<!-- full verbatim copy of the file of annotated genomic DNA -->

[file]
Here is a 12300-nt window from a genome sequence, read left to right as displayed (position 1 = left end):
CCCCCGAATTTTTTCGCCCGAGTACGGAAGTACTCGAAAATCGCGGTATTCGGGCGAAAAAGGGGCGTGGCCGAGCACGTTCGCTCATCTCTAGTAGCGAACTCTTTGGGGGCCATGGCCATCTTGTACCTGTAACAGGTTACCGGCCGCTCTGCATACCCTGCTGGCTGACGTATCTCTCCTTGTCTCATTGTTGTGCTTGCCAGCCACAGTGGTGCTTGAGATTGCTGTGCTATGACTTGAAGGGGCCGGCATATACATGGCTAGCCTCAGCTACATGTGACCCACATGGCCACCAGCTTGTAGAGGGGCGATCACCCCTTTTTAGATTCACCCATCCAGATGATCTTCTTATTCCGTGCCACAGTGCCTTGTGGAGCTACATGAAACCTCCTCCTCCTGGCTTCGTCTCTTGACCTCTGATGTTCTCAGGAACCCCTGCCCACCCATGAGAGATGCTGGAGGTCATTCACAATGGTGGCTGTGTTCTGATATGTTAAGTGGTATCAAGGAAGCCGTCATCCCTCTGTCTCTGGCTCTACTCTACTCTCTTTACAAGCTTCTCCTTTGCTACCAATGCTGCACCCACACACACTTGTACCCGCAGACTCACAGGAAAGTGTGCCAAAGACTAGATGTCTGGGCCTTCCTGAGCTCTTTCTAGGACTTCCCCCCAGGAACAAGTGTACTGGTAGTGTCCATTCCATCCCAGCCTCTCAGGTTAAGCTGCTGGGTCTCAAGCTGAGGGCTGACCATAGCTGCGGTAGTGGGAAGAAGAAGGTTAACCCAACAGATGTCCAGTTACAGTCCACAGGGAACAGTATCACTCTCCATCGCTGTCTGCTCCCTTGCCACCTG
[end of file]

Here is a 12300-nt window from a genome sequence, read left to right as displayed (position 1 = left end):
CCCCCGAATTTTTTCGCCCGAGTACGGAAGTACTCGAAAATCGCGGTATTCGGGCGAAAAAGGGGCGTGGCCGAGCACGTTCGCTCATCTCTAGTAGCGAACTCTTTGGGGGCCATGGCCATCTTGTACCTGTAACAGGTTACCGGCCGCTCTGCATACCCTGCTGGCTGACGTATCTCTCCTTGTCTCATTGTTGTGCTTGCCAGCCACAGTGGTGCTTGAGATTGCTGTGCTATGACTTGAAGGGGCCGGCATATACATGGCTAGCCTCAGCTACATGTGACCCACATGGCCACCAGCTTGTAGAGGGGCGATCACCCCTTTTTAGATTCACCCATCCAGATGATCTTCTTATTCCGTGCCACAGTGCCTTGTGGAGCTACATGAAACCTCCTCCTCCTGGCTTCGTCTCTTGACCTCTGATGTTCTCAGGAACCCCTGCCCACCCATGAGAGATGCTGGAGGTCATTCACAATGGTGGCTGTGTTCTGATATGTTAAGTGGTATCAAGGAAGCCGTCATCCCTCTGTCTCTGGCTCTACTCTACTCTCTTTACAAGCTTCTCCTTTGCTACCAATGCTGCACCCACACACACTTGTACCCGCAGACTCACAGGAAAGTGTGCCAAAGACTAGATGTCTGGGCCTTCCTGAGCTCTTTCTAGGACTTCCCCCCAGGAACAAGTGTACTGGTAGTGTCCATTCCATCCCAGCCTCTCAGGTTAAGCTGCTGGGTCTCAAGCTGAGGGCTGACCATAGCTGCGGTAGTGGGAAGAAGAAGGTTAACCCAACAGATGTCCAGTTACAGTCCACAGGGAACAGTATCACTCTCCATCGCTGTCTGCTCCCTTGCCACCTG